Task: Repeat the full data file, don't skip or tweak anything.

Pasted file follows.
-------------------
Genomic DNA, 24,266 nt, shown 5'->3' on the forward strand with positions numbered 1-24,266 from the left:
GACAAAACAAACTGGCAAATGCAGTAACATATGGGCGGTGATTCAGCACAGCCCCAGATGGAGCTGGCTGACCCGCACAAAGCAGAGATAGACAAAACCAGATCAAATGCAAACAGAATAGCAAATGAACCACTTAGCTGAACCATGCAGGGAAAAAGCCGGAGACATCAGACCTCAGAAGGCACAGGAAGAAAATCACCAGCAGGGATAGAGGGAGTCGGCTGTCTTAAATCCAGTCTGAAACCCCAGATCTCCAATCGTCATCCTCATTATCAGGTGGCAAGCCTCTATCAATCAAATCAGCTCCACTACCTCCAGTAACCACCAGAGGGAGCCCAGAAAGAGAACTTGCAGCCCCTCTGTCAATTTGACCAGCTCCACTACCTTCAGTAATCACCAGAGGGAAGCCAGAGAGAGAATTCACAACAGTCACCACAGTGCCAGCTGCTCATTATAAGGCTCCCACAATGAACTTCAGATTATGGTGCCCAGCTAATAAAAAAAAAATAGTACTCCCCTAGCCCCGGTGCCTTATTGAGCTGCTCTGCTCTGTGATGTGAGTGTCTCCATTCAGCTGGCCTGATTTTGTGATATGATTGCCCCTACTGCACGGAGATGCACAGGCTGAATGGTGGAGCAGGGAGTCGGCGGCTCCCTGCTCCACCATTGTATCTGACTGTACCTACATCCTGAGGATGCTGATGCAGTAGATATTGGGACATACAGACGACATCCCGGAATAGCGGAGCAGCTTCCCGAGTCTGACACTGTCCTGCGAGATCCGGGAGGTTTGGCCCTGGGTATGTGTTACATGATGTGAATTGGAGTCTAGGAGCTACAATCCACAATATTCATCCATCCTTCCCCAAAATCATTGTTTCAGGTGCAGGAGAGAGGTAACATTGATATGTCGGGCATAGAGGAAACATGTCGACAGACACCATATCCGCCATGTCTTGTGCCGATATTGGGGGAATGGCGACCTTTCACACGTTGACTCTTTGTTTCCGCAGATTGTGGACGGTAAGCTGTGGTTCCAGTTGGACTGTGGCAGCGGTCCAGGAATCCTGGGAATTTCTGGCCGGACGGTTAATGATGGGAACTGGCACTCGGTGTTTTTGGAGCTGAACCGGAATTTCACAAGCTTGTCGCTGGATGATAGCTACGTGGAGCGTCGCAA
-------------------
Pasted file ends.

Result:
Genomic DNA, 24,266 nt, shown 5'->3' on the forward strand with positions numbered 1-24,266 from the left:
GACAAAACAAACTGGCAAATGCAGTAACATATGGGCGGTGATTCAGCACAGCCCCAGATGGAGCTGGCTGACCCGCACAAAGCAGAGATAGACAAAACCAGATCAAATGCAAACAGAATAGCAAATGAACCACTTAGCTGAACCATGCAGGGAAAAAGCCGGAGACATCAGACCTCAGAAGGCACAGGAAGAAAATCACCAGCAGGGATAGAGGGAGTCGGCTGTCTTAAATCCAGTCTGAAACCCCAGATCTCCAATCGTCATCCTCATTATCAGGTGGCAAGCCTCTATCAATCAAATCAGCTCCACTACCTCCAGTAACCACCAGAGGGAGCCCAGAAAGAGAACTTGCAGCCCCTCTGTCAATTTGACCAGCTCCACTACCTTCAGTAATCACCAGAGGGAAGCCAGAGAGAGAATTCACAACAGTCACCACAGTGCCAGCTGCTCATTATAAGGCTCCCACAATGAACTTCAGATTATGGTGCCCAGCTAATAAAAAAAAAATAGTACTCCCCTAGCCCCGGTGCCTTATTGAGCTGCTCTGCTCTGTGATGTGAGTGTCTCCATTCAGCTGGCCTGATTTTGTGATATGATTGCCCCTACTGCACGGAGATGCACAGGCTGAATGGTGGAGCAGGGAGTCGGCGGCTCCCTGCTCCACCATTGTATCTGACTGTACCTACATCCTGAGGATGCTGATGCAGTAGATATTGGGACATACAGACGACATCCCGGAATAGCGGAGCAGCTTCCCGAGTCTGACACTGTCCTGCGAGATCCGGGAGGTTTGGCCCTGGGTATGTGTTACATGATGTGAATTGGAGTCTAGGAGCTACAATCCACAATATTCATCCATCCTTCCCCAAAATCATTGTTTCAGGTGCAGGAGAGAGGTAACATTGATATGTCGGGCATAGAGGAAACATGTCGACAGACACCATATCCGCCATGTCTTGTGCCGATATTGGGGGAATGGCGACCTTTCACACGTTGACTCTTTGTTTCCGCAGATTGTGGACGGTAAGCTGTGGTTCCAGTTGGACTGTGGCAGCGGTCCAGGAATCCTGGGAATTTCTGGCCGGACGGTTAATGATGGGAACTGGCACTCGGTGTTTTTGGAGCTGAACCGGAATTTCACAAGCTTGTCGCTGGATGATAGCTACGTGGAGCGTCGCAA